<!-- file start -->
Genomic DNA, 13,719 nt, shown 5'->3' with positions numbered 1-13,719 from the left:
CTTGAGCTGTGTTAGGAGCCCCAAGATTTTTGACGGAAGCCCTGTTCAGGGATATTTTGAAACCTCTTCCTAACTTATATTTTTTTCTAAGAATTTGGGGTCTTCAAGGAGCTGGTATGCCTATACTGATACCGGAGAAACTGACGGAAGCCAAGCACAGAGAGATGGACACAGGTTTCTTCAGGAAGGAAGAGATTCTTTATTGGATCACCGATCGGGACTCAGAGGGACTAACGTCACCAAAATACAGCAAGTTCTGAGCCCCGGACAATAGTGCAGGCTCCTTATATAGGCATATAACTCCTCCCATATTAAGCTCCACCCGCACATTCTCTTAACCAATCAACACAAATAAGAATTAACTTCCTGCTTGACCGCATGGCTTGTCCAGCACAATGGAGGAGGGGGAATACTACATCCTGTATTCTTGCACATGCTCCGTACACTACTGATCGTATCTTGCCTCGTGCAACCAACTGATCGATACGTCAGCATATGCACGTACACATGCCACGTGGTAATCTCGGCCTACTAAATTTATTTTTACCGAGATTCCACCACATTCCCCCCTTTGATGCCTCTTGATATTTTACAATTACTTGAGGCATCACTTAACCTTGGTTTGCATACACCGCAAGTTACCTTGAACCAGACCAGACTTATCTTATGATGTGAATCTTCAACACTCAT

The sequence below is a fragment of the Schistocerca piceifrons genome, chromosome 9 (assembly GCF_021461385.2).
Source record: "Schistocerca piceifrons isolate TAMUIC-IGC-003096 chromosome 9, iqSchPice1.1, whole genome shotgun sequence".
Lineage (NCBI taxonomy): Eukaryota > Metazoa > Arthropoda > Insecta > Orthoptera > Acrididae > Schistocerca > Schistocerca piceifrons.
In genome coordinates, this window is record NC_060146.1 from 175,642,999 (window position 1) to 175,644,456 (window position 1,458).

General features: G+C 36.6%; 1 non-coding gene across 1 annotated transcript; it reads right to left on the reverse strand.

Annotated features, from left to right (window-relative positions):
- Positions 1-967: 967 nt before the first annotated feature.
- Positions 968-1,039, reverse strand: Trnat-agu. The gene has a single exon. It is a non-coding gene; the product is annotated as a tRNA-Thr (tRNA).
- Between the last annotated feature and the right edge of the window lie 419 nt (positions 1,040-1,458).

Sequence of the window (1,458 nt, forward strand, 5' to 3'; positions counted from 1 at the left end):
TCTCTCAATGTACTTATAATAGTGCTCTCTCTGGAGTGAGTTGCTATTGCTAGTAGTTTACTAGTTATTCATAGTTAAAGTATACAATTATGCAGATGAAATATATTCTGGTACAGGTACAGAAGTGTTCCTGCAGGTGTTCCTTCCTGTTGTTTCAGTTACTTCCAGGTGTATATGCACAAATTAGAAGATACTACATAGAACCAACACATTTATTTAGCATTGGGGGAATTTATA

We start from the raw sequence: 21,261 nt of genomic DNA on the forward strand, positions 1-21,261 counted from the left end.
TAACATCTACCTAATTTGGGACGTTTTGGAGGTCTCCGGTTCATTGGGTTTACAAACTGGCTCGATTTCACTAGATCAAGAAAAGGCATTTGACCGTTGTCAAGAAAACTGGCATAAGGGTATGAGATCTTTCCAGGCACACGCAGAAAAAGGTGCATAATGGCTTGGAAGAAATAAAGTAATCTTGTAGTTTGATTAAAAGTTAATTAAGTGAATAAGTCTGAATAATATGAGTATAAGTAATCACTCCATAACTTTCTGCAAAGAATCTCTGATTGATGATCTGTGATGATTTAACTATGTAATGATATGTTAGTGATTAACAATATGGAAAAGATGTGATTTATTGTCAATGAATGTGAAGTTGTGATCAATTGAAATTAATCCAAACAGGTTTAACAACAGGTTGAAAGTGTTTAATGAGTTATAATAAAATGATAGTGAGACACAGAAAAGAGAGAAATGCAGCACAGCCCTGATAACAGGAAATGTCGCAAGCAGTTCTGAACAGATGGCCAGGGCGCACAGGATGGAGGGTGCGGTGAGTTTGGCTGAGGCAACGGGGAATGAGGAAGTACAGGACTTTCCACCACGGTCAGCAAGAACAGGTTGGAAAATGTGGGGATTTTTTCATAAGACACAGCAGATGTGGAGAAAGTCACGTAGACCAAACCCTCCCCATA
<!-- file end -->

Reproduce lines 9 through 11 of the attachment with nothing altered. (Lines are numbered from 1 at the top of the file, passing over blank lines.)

- Positions 1-967: 967 nt before the first annotated feature.
- Positions 968-1,039, reverse strand: Trnat-agu. The gene has a single exon. It is a non-coding gene; the product is annotated as a tRNA-Thr (tRNA).
- Between the last annotated feature and the right edge of the window lie 419 nt (positions 1,040-1,458).